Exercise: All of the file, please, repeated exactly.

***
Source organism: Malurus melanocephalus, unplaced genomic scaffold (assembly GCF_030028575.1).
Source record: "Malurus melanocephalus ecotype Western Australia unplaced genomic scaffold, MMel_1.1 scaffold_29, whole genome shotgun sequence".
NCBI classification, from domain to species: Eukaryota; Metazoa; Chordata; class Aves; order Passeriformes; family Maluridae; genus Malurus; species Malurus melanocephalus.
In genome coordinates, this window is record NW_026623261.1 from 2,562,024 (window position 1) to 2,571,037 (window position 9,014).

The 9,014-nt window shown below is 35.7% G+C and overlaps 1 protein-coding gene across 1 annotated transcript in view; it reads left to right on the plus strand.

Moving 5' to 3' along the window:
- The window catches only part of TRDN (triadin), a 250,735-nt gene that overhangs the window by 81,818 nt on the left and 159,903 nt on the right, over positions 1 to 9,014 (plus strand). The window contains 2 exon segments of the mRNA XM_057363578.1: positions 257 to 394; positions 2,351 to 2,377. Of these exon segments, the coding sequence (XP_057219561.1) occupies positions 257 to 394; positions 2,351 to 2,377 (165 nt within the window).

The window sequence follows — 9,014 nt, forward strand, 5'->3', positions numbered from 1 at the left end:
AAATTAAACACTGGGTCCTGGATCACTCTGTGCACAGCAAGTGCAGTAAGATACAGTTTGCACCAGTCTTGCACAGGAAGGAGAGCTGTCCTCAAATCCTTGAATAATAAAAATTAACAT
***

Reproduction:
Source organism: Malurus melanocephalus, unplaced genomic scaffold (assembly GCF_030028575.1).
Source record: "Malurus melanocephalus ecotype Western Australia unplaced genomic scaffold, MMel_1.1 scaffold_29, whole genome shotgun sequence".
NCBI classification, from domain to species: Eukaryota; Metazoa; Chordata; class Aves; order Passeriformes; family Maluridae; genus Malurus; species Malurus melanocephalus.
In genome coordinates, this window is record NW_026623261.1 from 2,562,024 (window position 1) to 2,571,037 (window position 9,014).

The 9,014-nt window shown below is 35.7% G+C and overlaps 1 protein-coding gene across 1 annotated transcript in view; it reads left to right on the plus strand.

Moving 5' to 3' along the window:
- The window catches only part of TRDN (triadin), a 250,735-nt gene that overhangs the window by 81,818 nt on the left and 159,903 nt on the right, over positions 1 to 9,014 (plus strand). The window contains 2 exon segments of the mRNA XM_057363578.1: positions 257 to 394; positions 2,351 to 2,377. Of these exon segments, the coding sequence (XP_057219561.1) occupies positions 257 to 394; positions 2,351 to 2,377 (165 nt within the window).

The window sequence follows — 9,014 nt, forward strand, 5'->3', positions numbered from 1 at the left end:
AAATTAAACACTGGGTCCTGGATCACTCTGTGCACAGCAAGTGCAGTAAGATACAGTTTGCACCAGTCTTGCACAGGAAGGAGAGCTGTCCTCAAATCCTTGAATAATAAAAATTAACAT